Unplanned pregnancies

If you’ve tested positive for pregnancy and don’t know what to do, try not to worry. Unplanned pregnancies happen. Every woman has the right to decide for herself how to deal with that situation.

If you are pregnant and didn’t plan to be, we know that you might be finding it hard to make a decision about what to do. That’s OK. There are people who can help you and talk through your options.

You can choose to:

  1. Continue with the pregnancy and keep the baby
  2. Continue with the pregnancy and have the baby adopted
  3. End the pregnancy by having an abortion

Who can I talk to?

You might first want to talk to someone you can trust like a family member or friend. Or, if you would feel more comfortable speaking to someone who isn’t so close with you, there are lots of places where you can talk confidentially for free about how you feel about the pregnancy and the options you have.

  • A sexual health clinic, which might be a Virgin Care sexual health clinic
  • Your GP surgery (you can speak to your GP or nurse)
  • A young people’s service like Brook
  • Organisations like Marie Stopes and BPAS
  • You can also get advice, including contact numbers for independent sector providers from NHS Direct

Continuing the pregnancy & keeping the baby

If you would like to keep the baby, you should make an appointment with your doctor as soon as you can to get the care you need. They will then book you into the local midwifery care service. If you’re not registered with a GP, you can find your nearest clinic.

There are some useful links at the end of the page for help and support during pregnancy.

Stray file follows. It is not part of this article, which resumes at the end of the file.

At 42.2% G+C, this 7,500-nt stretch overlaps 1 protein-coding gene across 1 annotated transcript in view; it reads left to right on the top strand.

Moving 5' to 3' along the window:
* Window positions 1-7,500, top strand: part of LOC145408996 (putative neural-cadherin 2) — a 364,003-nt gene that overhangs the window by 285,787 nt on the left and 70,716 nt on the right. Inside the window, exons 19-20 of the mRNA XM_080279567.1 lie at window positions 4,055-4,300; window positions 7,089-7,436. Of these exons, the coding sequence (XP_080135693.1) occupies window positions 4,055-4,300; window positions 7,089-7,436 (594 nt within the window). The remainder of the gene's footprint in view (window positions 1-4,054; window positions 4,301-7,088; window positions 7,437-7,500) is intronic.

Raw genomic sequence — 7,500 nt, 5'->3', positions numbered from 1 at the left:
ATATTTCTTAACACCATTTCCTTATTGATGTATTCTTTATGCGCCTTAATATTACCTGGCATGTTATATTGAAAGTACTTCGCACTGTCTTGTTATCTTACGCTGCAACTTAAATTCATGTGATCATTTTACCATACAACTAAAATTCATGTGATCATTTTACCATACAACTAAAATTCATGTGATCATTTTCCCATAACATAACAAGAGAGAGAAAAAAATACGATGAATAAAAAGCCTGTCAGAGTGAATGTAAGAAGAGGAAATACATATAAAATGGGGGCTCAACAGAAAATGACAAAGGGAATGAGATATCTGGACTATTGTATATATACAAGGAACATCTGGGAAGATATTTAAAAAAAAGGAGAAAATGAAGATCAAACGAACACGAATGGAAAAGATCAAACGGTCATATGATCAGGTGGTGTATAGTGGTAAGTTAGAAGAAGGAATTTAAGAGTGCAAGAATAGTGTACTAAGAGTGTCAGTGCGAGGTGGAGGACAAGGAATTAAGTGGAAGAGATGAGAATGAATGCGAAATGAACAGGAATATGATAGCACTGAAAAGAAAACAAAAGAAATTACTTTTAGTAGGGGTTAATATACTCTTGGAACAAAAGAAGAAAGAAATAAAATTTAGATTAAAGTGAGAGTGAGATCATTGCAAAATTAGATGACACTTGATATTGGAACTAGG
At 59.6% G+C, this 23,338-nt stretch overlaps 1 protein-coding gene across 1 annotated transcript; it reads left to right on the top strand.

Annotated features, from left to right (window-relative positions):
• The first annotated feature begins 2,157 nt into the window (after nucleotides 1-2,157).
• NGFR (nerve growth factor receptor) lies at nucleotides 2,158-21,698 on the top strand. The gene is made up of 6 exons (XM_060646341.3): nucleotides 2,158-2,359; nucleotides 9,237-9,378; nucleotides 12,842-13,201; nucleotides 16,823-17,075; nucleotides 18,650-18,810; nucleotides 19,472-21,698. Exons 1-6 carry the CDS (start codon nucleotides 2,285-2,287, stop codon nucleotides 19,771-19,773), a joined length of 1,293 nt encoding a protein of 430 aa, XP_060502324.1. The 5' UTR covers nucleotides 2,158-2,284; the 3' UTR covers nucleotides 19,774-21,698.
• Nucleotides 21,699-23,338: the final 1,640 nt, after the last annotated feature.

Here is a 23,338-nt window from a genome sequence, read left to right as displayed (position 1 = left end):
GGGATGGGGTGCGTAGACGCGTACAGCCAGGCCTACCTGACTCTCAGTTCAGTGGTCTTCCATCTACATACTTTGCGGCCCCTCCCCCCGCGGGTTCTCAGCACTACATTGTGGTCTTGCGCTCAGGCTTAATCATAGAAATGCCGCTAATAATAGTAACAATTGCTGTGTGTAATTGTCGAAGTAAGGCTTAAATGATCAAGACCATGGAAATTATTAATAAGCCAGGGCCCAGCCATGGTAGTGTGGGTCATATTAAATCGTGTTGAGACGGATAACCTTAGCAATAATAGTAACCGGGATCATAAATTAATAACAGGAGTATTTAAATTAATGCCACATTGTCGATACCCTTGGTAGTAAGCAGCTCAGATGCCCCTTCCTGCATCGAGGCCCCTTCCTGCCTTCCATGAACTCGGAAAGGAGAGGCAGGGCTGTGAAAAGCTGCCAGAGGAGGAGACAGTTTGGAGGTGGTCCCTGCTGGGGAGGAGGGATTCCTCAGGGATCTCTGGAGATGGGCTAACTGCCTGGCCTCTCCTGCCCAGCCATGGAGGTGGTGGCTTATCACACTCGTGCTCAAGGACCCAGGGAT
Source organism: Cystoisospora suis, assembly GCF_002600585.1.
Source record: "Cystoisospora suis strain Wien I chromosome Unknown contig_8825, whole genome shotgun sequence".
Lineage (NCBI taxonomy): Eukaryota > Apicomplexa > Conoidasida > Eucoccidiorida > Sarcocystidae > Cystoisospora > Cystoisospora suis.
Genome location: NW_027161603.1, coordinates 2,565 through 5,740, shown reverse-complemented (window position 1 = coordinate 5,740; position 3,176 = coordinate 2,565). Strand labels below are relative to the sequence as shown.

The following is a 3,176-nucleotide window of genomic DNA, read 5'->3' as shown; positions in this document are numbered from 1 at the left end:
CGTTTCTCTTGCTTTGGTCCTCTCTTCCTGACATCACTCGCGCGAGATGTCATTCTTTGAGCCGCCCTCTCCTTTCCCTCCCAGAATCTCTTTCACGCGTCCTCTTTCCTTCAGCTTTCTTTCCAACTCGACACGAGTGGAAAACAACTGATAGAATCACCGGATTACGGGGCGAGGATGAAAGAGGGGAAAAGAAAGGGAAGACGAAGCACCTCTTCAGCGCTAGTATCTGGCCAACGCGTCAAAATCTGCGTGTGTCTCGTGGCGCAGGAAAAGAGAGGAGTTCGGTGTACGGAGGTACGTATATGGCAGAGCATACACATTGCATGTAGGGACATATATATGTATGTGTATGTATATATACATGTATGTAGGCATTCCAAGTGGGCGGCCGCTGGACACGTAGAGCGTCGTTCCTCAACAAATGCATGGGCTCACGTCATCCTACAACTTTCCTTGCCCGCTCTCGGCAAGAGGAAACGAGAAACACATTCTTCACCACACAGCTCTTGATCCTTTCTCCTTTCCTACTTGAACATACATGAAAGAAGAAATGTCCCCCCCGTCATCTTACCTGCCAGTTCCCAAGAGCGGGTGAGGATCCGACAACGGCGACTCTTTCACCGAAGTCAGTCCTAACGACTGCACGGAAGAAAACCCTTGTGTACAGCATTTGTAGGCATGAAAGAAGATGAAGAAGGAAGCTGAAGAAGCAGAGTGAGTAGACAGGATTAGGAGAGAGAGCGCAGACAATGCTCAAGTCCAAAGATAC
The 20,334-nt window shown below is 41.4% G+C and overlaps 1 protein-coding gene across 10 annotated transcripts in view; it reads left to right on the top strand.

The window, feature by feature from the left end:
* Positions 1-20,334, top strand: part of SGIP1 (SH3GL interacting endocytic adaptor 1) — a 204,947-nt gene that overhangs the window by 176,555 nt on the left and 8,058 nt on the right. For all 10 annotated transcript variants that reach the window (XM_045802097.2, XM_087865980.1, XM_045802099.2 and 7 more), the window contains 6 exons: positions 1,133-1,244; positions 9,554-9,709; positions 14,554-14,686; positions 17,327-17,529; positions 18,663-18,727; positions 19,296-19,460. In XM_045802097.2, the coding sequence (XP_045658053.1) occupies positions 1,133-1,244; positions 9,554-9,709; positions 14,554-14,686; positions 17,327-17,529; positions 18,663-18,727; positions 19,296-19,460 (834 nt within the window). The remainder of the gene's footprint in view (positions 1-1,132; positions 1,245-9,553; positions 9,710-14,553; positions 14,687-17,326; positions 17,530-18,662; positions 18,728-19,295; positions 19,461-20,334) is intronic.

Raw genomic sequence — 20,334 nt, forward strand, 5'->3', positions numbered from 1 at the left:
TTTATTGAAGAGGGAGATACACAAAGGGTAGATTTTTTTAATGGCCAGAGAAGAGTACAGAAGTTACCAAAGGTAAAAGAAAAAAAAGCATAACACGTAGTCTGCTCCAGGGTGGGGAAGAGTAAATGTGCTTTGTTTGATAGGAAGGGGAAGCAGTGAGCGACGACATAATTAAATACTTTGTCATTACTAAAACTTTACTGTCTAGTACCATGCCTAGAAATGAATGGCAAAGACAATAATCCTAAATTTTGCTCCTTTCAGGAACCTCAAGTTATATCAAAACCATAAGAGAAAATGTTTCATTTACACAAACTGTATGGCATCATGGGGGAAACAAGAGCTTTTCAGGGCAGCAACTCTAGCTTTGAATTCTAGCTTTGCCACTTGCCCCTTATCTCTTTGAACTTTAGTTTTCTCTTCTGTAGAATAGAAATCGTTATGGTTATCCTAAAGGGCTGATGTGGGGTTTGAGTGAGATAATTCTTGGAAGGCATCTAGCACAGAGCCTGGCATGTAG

Continuing the pregnancy and considering adoption

Adoption is a choice for those who don’t want to bring up the baby themselves but don’t want an abortion. In this situation, women continue with the pregnancy and give birth normally.  Once the adoption is complete, they won’t look after the baby or have legal rights or responsibilities.

Adoption is a formal process organised by adoption agencies and local authorities. Once an adoption is made legal, the decision is final and cannot be changed. You cannot be asked to sign a formal document agreeing to the adoption until the baby is six weeks old.

To find an adoption agency near you, visit the Adoption UK website.

Considering abortion

There are lots of reasons why women feel unable to continue with a pregnancy. Abortion is legal in the UK up to the 24th week of pregnancy under the Abortion Act 1967 and there is no age limit for who can have an abortion. Abortion will not affect your chances of having a child in future.

If there is a large risk to the woman’s life or a large risk of the baby developing abnormalities, there is no time limit to abortions. However, it is safer and easier the earlier it is done – ideally by the 12th week of pregnancy.

In the video below, the British Pregnancy & Advisory Service Nurse Julia explains what an abortion is and how to access abortion care.

Abortion care is available free through the NHS and you can get a referral from your GP surgery, local family planning clinic, sexual health clinic, and young people’s service like Brook.

In some parts of the country, you can refer yourself to an abortion treatment with providers like Marie Stopes UK and BPAS for free with the NHS and do not need to go through to your GP.  You can also self-refer for paid-for treatment. We’ve provided the contact details of these providers below.

Useful links

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